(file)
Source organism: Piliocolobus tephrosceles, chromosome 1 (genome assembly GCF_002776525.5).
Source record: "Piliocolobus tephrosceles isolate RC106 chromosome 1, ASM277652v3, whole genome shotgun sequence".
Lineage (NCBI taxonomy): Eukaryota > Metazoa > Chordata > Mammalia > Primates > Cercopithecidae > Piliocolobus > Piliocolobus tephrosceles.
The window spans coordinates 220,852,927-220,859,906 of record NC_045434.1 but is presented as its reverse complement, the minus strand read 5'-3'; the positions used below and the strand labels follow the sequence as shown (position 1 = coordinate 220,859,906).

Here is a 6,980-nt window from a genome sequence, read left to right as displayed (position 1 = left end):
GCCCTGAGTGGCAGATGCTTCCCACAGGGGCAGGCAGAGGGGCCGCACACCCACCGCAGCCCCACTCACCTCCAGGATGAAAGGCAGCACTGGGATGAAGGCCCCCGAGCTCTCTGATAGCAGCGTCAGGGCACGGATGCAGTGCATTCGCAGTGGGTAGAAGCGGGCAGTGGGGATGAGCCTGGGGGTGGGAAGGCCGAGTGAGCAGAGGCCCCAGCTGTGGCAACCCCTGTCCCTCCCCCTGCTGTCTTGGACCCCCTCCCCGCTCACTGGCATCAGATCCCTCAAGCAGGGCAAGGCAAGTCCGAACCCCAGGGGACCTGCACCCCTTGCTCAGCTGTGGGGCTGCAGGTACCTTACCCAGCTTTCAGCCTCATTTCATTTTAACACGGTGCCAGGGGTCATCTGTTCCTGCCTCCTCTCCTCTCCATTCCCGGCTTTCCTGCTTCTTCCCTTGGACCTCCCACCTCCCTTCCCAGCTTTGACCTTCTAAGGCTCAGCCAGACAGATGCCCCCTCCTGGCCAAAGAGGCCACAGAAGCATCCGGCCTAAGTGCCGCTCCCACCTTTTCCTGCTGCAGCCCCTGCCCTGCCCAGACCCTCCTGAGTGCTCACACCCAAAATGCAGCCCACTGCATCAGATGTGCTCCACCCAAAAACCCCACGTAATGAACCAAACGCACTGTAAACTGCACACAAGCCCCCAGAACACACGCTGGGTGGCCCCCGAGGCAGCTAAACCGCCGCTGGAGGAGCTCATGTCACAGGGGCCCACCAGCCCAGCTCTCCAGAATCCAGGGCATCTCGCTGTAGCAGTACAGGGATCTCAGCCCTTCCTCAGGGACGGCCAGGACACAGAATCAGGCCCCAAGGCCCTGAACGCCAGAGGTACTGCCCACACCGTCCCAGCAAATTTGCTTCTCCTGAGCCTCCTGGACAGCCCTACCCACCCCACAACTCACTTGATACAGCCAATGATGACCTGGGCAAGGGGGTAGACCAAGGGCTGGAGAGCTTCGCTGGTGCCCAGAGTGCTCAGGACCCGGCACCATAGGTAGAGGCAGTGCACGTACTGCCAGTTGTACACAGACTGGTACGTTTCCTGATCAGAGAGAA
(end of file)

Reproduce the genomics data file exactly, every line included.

Source organism: Piliocolobus tephrosceles, chromosome 1 (genome assembly GCF_002776525.5).
Source record: "Piliocolobus tephrosceles isolate RC106 chromosome 1, ASM277652v3, whole genome shotgun sequence".
Lineage (NCBI taxonomy): Eukaryota > Metazoa > Chordata > Mammalia > Primates > Cercopithecidae > Piliocolobus > Piliocolobus tephrosceles.
The window spans coordinates 220,852,927-220,859,906 of record NC_045434.1 but is presented as its reverse complement, the minus strand read 5'-3'; the positions used below and the strand labels follow the sequence as shown (position 1 = coordinate 220,859,906).

Here is a 6,980-nt window from a genome sequence, read left to right as displayed (position 1 = left end):
GCCCTGAGTGGCAGATGCTTCCCACAGGGGCAGGCAGAGGGGCCGCACACCCACCGCAGCCCCACTCACCTCCAGGATGAAAGGCAGCACTGGGATGAAGGCCCCCGAGCTCTCTGATAGCAGCGTCAGGGCACGGATGCAGTGCATTCGCAGTGGGTAGAAGCGGGCAGTGGGGATGAGCCTGGGGGTGGGAAGGCCGAGTGAGCAGAGGCCCCAGCTGTGGCAACCCCTGTCCCTCCCCCTGCTGTCTTGGACCCCCTCCCCGCTCACTGGCATCAGATCCCTCAAGCAGGGCAAGGCAAGTCCGAACCCCAGGGGACCTGCACCCCTTGCTCAGCTGTGGGGCTGCAGGTACCTTACCCAGCTTTCAGCCTCATTTCATTTTAACACGGTGCCAGGGGTCATCTGTTCCTGCCTCCTCTCCTCTCCATTCCCGGCTTTCCTGCTTCTTCCCTTGGACCTCCCACCTCCCTTCCCAGCTTTGACCTTCTAAGGCTCAGCCAGACAGATGCCCCCTCCTGGCCAAAGAGGCCACAGAAGCATCCGGCCTAAGTGCCGCTCCCACCTTTTCCTGCTGCAGCCCCTGCCCTGCCCAGACCCTCCTGAGTGCTCACACCCAAAATGCAGCCCACTGCATCAGATGTGCTCCACCCAAAAACCCCACGTAATGAACCAAACGCACTGTAAACTGCACACAAGCCCCCAGAACACACGCTGGGTGGCCCCCGAGGCAGCTAAACCGCCGCTGGAGGAGCTCATGTCACAGGGGCCCACCAGCCCAGCTCTCCAGAATCCAGGGCATCTCGCTGTAGCAGTACAGGGATCTCAGCCCTTCCTCAGGGACGGCCAGGACACAGAATCAGGCCCCAAGGCCCTGAACGCCAGAGGTACTGCCCACACCGTCCCAGCAAATTTGCTTCTCCTGAGCCTCCTGGACAGCCCTACCCACCCCACAACTCACTTGATACAGCCAATGATGACCTGGGCAAGGGGGTAGACCAAGGGCTGGAGAGCTTCGCTGGTGCCCAGAGTGCTCAGGACCCGGCACCATAGGTAGAGGCAGTGCACGTACTGCCAGTTGTACACAGACTGGTACGTTTCCTGATCAGAGAGAA